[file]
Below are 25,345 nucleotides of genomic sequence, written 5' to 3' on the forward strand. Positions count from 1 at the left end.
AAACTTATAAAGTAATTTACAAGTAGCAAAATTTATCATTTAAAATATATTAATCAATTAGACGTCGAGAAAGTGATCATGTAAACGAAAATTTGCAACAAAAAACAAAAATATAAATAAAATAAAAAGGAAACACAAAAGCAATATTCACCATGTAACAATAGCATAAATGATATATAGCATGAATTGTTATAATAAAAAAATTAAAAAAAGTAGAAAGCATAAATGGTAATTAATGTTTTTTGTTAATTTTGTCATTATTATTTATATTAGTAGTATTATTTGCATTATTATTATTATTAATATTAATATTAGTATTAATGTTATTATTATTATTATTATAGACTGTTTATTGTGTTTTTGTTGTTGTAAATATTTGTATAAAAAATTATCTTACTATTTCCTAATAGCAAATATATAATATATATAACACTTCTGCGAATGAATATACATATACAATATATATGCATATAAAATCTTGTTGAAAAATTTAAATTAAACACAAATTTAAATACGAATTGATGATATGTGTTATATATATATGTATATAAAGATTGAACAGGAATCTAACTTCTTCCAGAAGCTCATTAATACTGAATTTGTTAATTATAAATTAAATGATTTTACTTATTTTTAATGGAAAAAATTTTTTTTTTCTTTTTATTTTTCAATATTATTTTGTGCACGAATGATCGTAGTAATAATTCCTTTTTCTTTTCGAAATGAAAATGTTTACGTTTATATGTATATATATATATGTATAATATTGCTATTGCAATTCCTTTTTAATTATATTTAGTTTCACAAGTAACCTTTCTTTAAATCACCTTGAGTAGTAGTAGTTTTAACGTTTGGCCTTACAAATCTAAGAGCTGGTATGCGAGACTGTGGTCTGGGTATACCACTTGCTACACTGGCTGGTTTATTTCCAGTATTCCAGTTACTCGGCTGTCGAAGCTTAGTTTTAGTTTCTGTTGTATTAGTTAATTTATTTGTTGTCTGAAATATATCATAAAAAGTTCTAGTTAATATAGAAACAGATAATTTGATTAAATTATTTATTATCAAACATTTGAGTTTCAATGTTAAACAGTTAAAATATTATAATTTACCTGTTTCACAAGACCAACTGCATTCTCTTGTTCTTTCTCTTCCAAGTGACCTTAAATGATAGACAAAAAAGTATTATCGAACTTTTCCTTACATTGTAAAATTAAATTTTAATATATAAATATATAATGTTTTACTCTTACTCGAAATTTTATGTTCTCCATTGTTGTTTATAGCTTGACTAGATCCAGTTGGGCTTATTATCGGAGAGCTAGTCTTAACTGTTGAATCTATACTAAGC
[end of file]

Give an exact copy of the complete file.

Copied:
Below are 25,345 nucleotides of genomic sequence, written 5' to 3' on the forward strand. Positions count from 1 at the left end.
AAACTTATAAAGTAATTTACAAGTAGCAAAATTTATCATTTAAAATATATTAATCAATTAGACGTCGAGAAAGTGATCATGTAAACGAAAATTTGCAACAAAAAACAAAAATATAAATAAAATAAAAAGGAAACACAAAAGCAATATTCACCATGTAACAATAGCATAAATGATATATAGCATGAATTGTTATAATAAAAAAATTAAAAAAAGTAGAAAGCATAAATGGTAATTAATGTTTTTTGTTAATTTTGTCATTATTATTTATATTAGTAGTATTATTTGCATTATTATTATTATTAATATTAATATTAGTATTAATGTTATTATTATTATTATTATAGACTGTTTATTGTGTTTTTGTTGTTGTAAATATTTGTATAAAAAATTATCTTACTATTTCCTAATAGCAAATATATAATATATATAACACTTCTGCGAATGAATATACATATACAATATATATGCATATAAAATCTTGTTGAAAAATTTAAATTAAACACAAATTTAAATACGAATTGATGATATGTGTTATATATATATGTATATAAAGATTGAACAGGAATCTAACTTCTTCCAGAAGCTCATTAATACTGAATTTGTTAATTATAAATTAAATGATTTTACTTATTTTTAATGGAAAAAATTTTTTTTTTCTTTTTATTTTTCAATATTATTTTGTGCACGAATGATCGTAGTAATAATTCCTTTTTCTTTTCGAAATGAAAATGTTTACGTTTATATGTATATATATATATGTATAATATTGCTATTGCAATTCCTTTTTAATTATATTTAGTTTCACAAGTAACCTTTCTTTAAATCACCTTGAGTAGTAGTAGTTTTAACGTTTGGCCTTACAAATCTAAGAGCTGGTATGCGAGACTGTGGTCTGGGTATACCACTTGCTACACTGGCTGGTTTATTTCCAGTATTCCAGTTACTCGGCTGTCGAAGCTTAGTTTTAGTTTCTGTTGTATTAGTTAATTTATTTGTTGTCTGAAATATATCATAAAAAGTTCTAGTTAATATAGAAACAGATAATTTGATTAAATTATTTATTATCAAACATTTGAGTTTCAATGTTAAACAGTTAAAATATTATAATTTACCTGTTTCACAAGACCAACTGCATTCTCTTGTTCTTTCTCTTCCAAGTGACCTTAAATGATAGACAAAAAAGTATTATCGAACTTTTCCTTACATTGTAAAATTAAATTTTAATATATAAATATATAATGTTTTACTCTTACTCGAAATTTTATGTTCTCCATTGTTGTTTATAGCTTGACTAGATCCAGTTGGGCTTATTATCGGAGAGCTAGTCTTAACTGTTGAATCTATACTAAGC